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I remember seeing that woman on Oprah. She told Oprah she couldn't afford to go to a therapist for help, expecting Oprah to cover the costs, and Oprah told her to sell some of her jewelry. I loved it!


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Oh my goodness , YES! I whole heartedly agree. The president where I work says all the time, "Our customers will pay for excellence but not perfection. Perfect is too expensive." I love that! I tell myself the same thing at home. Perfect is too expensive of my time and energy - good enough is good enough.

Now, someone convince my PERFECT mother. Her house was, is, and always will be perfect. It is amazing. As a kid, I didn't wee her clean 24/7. I really don't know how she does it. Well, I do know one thing: she is merciless when it comes to clutter. She has ZERO clutter. She gives away or throws away unneeded items and shops very little. That is probable 80% of how her house is so perfect!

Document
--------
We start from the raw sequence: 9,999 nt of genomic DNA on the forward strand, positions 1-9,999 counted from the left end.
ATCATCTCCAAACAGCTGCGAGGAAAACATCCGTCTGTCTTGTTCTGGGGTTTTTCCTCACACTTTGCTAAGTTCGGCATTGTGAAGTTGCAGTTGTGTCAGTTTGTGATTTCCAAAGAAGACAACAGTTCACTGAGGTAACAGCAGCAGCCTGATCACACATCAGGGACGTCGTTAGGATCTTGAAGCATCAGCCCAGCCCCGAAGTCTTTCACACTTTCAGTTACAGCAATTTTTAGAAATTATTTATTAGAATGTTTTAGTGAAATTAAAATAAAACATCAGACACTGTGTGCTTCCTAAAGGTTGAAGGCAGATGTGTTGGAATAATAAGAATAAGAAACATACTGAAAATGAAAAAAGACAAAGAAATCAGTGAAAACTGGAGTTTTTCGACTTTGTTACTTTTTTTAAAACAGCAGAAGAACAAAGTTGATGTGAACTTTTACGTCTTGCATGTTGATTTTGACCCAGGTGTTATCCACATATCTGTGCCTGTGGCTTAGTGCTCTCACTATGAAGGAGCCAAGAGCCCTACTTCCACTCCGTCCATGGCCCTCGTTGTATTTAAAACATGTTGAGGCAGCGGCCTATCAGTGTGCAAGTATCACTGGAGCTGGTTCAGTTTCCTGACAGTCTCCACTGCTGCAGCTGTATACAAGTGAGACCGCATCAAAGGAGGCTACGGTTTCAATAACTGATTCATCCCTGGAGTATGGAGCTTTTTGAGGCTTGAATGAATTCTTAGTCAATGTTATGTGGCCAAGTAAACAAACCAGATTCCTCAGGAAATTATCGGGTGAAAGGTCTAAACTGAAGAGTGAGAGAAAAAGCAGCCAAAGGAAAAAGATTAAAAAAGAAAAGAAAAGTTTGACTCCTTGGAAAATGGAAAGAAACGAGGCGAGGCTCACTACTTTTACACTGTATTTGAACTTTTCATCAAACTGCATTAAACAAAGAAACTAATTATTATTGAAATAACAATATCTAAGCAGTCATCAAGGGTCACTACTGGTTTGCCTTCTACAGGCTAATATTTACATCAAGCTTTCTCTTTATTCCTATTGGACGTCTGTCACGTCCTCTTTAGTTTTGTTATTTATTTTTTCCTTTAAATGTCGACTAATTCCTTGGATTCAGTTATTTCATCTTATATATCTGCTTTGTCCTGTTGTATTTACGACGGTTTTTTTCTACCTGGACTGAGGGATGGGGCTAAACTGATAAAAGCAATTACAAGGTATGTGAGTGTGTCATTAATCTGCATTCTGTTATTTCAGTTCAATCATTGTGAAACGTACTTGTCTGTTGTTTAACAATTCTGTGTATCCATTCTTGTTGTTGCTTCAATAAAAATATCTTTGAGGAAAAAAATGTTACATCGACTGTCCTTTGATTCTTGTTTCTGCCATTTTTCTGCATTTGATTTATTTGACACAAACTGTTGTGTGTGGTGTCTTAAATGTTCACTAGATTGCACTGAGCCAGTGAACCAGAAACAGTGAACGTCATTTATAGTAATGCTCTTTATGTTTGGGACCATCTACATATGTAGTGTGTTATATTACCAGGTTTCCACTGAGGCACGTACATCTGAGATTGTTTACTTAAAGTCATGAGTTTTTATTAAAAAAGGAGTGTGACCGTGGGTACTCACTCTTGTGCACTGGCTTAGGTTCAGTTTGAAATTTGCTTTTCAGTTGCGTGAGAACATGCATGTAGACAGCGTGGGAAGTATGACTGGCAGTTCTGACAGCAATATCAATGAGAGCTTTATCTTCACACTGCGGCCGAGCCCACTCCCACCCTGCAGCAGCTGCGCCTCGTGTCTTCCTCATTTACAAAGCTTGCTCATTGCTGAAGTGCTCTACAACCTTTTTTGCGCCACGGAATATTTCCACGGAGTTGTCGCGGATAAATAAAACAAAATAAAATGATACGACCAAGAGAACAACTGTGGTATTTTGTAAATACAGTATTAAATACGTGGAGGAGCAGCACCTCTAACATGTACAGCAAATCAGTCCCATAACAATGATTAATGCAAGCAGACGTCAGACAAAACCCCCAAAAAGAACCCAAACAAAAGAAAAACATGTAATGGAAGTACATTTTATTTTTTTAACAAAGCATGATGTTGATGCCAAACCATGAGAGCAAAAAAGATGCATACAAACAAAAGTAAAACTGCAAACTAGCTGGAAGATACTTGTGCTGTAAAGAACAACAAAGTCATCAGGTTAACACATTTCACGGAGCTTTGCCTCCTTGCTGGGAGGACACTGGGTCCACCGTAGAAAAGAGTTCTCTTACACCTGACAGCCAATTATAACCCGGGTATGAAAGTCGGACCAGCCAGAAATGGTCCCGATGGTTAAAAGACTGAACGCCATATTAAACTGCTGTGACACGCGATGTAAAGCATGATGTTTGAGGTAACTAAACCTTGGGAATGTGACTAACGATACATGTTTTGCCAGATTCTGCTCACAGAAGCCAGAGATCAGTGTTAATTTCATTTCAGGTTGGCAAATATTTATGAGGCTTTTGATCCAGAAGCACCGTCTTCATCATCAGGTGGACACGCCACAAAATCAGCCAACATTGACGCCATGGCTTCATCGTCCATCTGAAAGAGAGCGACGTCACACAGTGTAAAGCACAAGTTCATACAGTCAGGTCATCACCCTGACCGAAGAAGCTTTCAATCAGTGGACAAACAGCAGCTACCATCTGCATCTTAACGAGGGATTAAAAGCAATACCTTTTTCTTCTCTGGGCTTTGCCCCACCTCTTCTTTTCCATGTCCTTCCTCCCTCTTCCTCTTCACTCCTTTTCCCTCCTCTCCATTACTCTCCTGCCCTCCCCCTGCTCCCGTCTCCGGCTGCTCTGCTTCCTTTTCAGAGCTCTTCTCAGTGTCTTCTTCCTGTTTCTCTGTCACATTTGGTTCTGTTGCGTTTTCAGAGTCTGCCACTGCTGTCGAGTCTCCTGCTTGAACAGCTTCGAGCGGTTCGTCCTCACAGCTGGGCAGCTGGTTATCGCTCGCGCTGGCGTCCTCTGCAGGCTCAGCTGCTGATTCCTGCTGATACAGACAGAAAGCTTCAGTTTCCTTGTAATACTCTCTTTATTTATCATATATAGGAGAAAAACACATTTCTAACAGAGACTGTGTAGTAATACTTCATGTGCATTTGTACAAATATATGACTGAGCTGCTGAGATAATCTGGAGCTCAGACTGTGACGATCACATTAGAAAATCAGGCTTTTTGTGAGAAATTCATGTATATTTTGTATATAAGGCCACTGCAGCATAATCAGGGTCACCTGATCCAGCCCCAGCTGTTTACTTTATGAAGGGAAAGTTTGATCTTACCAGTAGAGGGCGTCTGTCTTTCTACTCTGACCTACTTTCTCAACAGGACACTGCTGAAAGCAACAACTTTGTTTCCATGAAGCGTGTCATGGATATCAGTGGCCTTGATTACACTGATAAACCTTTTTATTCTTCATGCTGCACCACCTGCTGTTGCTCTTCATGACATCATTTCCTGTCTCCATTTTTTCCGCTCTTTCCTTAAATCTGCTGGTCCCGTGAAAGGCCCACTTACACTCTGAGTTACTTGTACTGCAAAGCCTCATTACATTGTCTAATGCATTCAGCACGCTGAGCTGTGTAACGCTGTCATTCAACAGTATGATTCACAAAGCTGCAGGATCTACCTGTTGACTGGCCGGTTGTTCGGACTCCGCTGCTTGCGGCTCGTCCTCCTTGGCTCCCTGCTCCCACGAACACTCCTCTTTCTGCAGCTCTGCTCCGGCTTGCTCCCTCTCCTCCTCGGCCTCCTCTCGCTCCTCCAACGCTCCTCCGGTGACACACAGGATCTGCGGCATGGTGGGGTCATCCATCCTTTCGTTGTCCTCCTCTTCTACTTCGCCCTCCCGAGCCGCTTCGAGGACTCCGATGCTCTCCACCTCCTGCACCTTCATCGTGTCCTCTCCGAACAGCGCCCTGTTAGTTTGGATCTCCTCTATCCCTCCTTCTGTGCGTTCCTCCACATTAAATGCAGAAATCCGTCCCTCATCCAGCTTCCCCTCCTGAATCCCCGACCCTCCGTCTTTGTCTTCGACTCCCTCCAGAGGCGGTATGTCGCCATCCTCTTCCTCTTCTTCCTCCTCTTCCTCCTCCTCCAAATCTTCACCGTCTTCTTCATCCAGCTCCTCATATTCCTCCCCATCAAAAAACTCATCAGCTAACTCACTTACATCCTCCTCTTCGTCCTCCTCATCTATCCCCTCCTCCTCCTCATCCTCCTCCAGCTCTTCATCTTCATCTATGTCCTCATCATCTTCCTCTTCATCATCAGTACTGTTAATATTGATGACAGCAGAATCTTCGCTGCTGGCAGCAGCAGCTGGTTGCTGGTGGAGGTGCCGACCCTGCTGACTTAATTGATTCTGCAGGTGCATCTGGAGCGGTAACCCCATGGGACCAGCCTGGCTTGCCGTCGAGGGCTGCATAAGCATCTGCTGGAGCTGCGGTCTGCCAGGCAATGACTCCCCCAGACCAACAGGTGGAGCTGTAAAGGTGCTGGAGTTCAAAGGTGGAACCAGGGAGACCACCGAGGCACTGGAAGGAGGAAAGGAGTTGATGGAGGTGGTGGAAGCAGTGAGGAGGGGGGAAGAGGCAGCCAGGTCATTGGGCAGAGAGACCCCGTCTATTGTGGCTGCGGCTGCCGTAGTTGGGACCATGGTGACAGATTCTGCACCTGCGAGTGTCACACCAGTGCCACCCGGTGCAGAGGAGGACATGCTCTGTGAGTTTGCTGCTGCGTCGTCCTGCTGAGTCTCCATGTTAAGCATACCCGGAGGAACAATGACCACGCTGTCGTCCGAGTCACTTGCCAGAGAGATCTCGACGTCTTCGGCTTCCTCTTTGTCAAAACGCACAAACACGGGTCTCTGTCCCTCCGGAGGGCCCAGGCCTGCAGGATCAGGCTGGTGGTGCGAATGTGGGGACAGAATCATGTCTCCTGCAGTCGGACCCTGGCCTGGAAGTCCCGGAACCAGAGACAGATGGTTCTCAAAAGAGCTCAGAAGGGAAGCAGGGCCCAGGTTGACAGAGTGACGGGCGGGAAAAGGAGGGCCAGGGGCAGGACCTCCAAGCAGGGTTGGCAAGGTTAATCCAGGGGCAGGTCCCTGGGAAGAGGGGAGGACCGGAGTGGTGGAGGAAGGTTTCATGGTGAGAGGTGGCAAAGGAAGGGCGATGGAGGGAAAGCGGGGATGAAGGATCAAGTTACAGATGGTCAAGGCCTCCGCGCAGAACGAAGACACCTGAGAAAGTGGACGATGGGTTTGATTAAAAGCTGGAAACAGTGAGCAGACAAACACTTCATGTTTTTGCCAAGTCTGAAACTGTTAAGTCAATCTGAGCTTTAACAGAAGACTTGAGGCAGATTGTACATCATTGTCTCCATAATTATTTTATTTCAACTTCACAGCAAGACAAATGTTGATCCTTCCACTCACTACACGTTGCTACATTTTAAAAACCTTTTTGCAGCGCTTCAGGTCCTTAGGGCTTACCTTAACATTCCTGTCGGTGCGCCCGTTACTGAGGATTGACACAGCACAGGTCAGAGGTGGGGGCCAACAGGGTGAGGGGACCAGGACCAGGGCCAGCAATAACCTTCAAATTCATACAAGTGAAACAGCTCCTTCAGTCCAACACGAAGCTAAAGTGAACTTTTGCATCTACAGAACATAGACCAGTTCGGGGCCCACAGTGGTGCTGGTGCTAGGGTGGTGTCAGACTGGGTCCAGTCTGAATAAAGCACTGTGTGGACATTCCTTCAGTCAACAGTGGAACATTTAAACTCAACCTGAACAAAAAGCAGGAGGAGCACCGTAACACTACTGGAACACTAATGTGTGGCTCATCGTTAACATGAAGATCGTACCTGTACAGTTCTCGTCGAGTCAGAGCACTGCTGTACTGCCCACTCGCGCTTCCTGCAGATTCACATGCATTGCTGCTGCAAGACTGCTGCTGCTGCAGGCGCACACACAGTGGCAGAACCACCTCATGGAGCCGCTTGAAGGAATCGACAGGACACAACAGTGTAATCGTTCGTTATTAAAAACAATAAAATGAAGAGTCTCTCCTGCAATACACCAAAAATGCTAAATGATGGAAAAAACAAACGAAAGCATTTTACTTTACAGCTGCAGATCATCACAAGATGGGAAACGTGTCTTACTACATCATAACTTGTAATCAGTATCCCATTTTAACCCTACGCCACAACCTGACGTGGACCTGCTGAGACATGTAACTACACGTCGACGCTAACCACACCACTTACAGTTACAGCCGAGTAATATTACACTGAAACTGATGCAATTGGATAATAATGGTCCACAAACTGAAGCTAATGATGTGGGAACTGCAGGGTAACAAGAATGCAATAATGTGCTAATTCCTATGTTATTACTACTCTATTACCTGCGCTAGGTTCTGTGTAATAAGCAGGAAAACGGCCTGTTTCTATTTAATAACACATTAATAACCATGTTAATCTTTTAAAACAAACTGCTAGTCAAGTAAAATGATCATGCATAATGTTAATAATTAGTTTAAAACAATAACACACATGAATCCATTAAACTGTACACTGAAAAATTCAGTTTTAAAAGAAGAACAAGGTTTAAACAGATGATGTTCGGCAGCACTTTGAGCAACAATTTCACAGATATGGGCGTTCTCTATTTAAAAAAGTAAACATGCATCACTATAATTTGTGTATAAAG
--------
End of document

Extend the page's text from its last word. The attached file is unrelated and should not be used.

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lol

I have to add - fori you really did make me lol with "half a$$ed is better than no a$$ed.". I say to my boss all the time, about system work arounds and spaghetti code programming patches: "I'm tired of every thing being half a$$ed. I want to do something whole a$$ed for a change!"


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RE: Perfectionism; not a good thing

I'm also finding that perfectionism plays a role in my indecisiveness. Can't decide which lamp to buy because I haven't seen every lamp that has ever been made and there may be one out there that I would like better. Same with furniture, floor tiles, carpeting etc. It's only a little easier with things that I get to buy over and over, or several of, like shoes and clothes. But I have to admit I have been known to take fifteen minutes picking out shampoo. Indecisiveness isn't just a problem with what comes into the house, but also what goes out. That can be an even bigger problem. Have you ever seen those hoarder shows? But I've only recently started to realize the perfectionism connection.